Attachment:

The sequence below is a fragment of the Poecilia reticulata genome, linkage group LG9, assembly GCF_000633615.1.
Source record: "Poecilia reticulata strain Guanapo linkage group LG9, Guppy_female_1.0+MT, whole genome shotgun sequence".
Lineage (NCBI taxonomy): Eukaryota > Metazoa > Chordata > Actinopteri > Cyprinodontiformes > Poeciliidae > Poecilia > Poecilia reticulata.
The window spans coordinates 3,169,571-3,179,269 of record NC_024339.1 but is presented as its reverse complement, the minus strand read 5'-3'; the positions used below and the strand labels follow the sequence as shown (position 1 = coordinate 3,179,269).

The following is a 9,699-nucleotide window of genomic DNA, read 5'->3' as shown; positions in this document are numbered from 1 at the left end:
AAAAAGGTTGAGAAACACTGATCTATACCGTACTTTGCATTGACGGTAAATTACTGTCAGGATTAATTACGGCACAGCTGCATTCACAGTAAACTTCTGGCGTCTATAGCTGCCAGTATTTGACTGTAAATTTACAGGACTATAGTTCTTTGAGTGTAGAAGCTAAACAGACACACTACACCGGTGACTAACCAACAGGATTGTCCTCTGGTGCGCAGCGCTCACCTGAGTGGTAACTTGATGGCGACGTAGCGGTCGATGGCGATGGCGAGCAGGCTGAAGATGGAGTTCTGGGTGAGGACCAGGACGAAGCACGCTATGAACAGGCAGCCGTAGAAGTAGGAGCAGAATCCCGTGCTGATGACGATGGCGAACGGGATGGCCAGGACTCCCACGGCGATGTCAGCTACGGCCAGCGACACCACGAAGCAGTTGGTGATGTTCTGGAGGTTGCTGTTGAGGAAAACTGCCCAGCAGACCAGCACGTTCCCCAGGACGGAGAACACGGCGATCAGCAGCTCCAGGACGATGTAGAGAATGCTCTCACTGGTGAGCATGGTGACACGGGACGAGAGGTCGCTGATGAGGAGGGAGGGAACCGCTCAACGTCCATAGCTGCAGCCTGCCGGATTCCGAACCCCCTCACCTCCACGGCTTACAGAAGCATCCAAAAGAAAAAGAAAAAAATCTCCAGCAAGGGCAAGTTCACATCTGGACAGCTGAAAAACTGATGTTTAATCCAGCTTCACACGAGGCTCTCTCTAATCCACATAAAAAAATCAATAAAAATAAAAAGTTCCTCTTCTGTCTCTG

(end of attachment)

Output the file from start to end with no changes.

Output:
The sequence below is a fragment of the Poecilia reticulata genome, linkage group LG9, assembly GCF_000633615.1.
Source record: "Poecilia reticulata strain Guanapo linkage group LG9, Guppy_female_1.0+MT, whole genome shotgun sequence".
Lineage (NCBI taxonomy): Eukaryota > Metazoa > Chordata > Actinopteri > Cyprinodontiformes > Poeciliidae > Poecilia > Poecilia reticulata.
The window spans coordinates 3,169,571-3,179,269 of record NC_024339.1 but is presented as its reverse complement, the minus strand read 5'-3'; the positions used below and the strand labels follow the sequence as shown (position 1 = coordinate 3,179,269).

The following is a 9,699-nucleotide window of genomic DNA, read 5'->3' as shown; positions in this document are numbered from 1 at the left end:
AAAAAGGTTGAGAAACACTGATCTATACCGTACTTTGCATTGACGGTAAATTACTGTCAGGATTAATTACGGCACAGCTGCATTCACAGTAAACTTCTGGCGTCTATAGCTGCCAGTATTTGACTGTAAATTTACAGGACTATAGTTCTTTGAGTGTAGAAGCTAAACAGACACACTACACCGGTGACTAACCAACAGGATTGTCCTCTGGTGCGCAGCGCTCACCTGAGTGGTAACTTGATGGCGACGTAGCGGTCGATGGCGATGGCGAGCAGGCTGAAGATGGAGTTCTGGGTGAGGACCAGGACGAAGCACGCTATGAACAGGCAGCCGTAGAAGTAGGAGCAGAATCCCGTGCTGATGACGATGGCGAACGGGATGGCCAGGACTCCCACGGCGATGTCAGCTACGGCCAGCGACACCACGAAGCAGTTGGTGATGTTCTGGAGGTTGCTGTTGAGGAAAACTGCCCAGCAGACCAGCACGTTCCCCAGGACGGAGAACACGGCGATCAGCAGCTCCAGGACGATGTAGAGAATGCTCTCACTGGTGAGCATGGTGACACGGGACGAGAGGTCGCTGATGAGGAGGGAGGGAACCGCTCAACGTCCATAGCTGCAGCCTGCCGGATTCCGAACCCCCTCACCTCCACGGCTTACAGAAGCATCCAAAAGAAAAAGAAAAAAATCTCCAGCAAGGGCAAGTTCACATCTGGACAGCTGAAAAACTGATGTTTAATCCAGCTTCACACGAGGCTCTCTCTAATCCACATAAAAAAATCAATAAAAATAAAAAGTTCCTCTTCTGTCTCTG